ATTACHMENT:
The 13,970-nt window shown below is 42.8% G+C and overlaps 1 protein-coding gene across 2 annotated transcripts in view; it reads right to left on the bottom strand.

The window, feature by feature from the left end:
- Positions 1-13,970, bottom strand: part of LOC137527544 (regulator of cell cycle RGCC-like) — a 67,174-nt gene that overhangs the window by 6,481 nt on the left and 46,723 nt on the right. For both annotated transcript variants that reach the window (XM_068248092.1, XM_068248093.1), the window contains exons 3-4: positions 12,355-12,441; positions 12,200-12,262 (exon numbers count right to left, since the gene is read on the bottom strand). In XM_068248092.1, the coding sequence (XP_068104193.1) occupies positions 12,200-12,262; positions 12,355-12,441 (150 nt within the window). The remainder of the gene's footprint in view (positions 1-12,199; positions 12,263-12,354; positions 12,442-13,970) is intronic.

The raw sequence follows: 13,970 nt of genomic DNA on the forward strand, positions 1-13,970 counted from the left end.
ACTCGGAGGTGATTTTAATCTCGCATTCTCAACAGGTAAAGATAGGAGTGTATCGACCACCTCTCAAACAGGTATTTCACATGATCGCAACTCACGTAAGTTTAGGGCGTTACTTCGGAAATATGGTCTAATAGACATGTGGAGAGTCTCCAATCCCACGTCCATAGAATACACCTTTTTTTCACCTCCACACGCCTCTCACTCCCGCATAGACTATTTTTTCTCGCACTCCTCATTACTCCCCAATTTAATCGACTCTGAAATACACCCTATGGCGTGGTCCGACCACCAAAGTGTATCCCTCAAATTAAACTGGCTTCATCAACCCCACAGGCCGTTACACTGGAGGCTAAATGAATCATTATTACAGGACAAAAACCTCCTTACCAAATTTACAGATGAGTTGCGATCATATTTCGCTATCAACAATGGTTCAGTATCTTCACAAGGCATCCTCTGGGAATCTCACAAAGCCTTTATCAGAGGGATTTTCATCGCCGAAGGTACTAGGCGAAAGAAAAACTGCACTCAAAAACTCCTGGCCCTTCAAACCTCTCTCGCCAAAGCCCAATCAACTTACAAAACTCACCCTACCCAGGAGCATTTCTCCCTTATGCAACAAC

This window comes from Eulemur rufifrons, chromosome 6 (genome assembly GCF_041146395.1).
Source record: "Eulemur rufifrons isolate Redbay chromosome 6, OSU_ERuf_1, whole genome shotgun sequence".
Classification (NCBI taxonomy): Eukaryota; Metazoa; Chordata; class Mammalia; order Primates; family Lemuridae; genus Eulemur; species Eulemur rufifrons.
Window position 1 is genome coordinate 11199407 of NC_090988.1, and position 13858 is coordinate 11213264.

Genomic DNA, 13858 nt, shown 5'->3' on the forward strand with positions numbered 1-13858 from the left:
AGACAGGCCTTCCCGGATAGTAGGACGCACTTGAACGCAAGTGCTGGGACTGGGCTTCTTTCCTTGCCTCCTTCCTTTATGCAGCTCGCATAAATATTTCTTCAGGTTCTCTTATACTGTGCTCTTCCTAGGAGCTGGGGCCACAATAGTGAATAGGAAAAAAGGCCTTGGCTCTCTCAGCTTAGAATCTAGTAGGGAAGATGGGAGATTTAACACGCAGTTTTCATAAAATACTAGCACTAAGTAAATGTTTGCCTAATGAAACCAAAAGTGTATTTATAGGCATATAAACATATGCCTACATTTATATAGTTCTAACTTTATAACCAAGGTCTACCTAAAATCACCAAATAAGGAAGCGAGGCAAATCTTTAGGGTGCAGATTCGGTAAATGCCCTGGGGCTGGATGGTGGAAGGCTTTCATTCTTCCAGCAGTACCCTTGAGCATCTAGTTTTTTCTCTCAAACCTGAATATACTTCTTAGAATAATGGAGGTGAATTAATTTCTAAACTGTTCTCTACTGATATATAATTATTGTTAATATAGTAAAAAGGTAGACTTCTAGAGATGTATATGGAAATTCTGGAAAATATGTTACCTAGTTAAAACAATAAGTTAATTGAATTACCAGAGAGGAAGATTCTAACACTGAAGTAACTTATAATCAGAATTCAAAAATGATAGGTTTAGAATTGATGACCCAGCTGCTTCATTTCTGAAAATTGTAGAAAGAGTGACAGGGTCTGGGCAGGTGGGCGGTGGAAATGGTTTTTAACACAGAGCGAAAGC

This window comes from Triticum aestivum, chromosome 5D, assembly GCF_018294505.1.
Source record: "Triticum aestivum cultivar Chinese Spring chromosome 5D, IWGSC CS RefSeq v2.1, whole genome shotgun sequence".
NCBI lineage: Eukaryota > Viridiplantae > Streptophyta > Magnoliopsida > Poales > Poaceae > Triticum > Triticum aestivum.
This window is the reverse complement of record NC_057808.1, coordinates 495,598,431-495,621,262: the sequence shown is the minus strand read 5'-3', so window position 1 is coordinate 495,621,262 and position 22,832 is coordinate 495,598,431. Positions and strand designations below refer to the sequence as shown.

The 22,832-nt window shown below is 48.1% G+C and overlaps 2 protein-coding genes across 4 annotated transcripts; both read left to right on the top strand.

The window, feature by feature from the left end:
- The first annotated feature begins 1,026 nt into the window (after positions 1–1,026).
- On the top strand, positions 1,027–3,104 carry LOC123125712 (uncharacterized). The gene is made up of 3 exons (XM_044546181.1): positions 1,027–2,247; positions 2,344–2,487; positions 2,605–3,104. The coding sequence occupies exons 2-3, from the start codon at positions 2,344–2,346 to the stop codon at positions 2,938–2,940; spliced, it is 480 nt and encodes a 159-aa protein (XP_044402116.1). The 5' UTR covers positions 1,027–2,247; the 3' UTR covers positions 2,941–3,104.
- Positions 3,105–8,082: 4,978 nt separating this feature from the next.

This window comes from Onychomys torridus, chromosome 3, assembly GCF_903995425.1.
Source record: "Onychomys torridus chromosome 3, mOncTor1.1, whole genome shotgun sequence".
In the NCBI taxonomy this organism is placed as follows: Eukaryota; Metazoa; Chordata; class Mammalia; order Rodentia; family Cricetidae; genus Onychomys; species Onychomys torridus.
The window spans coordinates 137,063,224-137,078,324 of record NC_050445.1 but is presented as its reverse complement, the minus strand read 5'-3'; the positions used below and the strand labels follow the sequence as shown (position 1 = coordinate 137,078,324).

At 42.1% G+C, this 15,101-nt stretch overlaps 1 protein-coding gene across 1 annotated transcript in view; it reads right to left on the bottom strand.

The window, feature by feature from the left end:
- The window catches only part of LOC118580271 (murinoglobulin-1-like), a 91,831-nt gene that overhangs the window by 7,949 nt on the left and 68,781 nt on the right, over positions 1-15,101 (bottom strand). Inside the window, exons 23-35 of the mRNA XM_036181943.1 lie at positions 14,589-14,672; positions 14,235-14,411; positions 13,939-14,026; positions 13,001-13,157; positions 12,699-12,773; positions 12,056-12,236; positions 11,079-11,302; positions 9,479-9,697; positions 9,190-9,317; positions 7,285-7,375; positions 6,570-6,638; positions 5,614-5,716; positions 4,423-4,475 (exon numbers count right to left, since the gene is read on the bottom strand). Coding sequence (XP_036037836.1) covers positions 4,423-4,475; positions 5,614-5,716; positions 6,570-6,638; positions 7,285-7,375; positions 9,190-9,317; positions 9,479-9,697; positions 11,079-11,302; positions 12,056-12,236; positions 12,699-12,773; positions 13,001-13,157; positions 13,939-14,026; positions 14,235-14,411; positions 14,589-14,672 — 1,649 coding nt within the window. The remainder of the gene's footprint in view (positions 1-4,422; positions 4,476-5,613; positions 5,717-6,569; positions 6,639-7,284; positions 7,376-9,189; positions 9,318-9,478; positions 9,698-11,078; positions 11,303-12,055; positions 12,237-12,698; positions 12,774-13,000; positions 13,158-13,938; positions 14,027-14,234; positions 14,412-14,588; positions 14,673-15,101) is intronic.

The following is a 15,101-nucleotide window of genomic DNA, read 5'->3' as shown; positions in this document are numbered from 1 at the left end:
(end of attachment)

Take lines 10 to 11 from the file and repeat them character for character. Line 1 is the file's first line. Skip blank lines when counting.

Genomic DNA, 13858 nt, shown 5'->3' on the forward strand with positions numbered 1-13858 from the left:
AGACAGGCCTTCCCGGATAGTAGGACGCACTTGAACGCAAGTGCTGGGACTGGGCTTCTTTCCTTGCCTCCTTCCTTTATGCAGCTCGCATAAATATTTCTTCAGGTTCTCTTATACTGTGCTCTTCCTAGGAGCTGGGGCCACAATAGTGAATAGGAAAAAAGGCCTTGGCTCTCTCAGCTTAGAATCTAGTAGGGAAGATGGGAGATTTAACACGCAGTTTTCATAAAATACTAGCACTAAGTAAATGTTTGCCTAATGAAACCAAAAGTGTATTTATAGGCATATAAACATATGCCTACATTTATATAGTTCTAACTTTATAACCAAGGTCTACCTAAAATCACCAAATAAGGAAGCGAGGCAAATCTTTAGGGTGCAGATTCGGTAAATGCCCTGGGGCTGGATGGTGGAAGGCTTTCATTCTTCCAGCAGTACCCTTGAGCATCTAGTTTTTTCTCTCAAACCTGAATATACTTCTTAGAATAATGGAGGTGAATTAATTTCTAAACTGTTCTCTACTGATATATAATTATTGTTAATATAGTAAAAAGGTAGACTTCTAGAGATGTATATGGAAATTCTGGAAAATATGTTACCTAGTTAAAACAATAAGTTAATTGAATTACCAGAGAGGAAGATTCTAACACTGAAGTAACTTATAATCAGAATTCAAAAATGATAGGTTTAGAATTGATGACCCAGCTGCTTCATTTCTGAAAATTGTAGAAAGAGTGACAGGGTCTGGGCAGGTGGGCGGTGGAAATGGTTTTTAACACAGAGCGAAAGC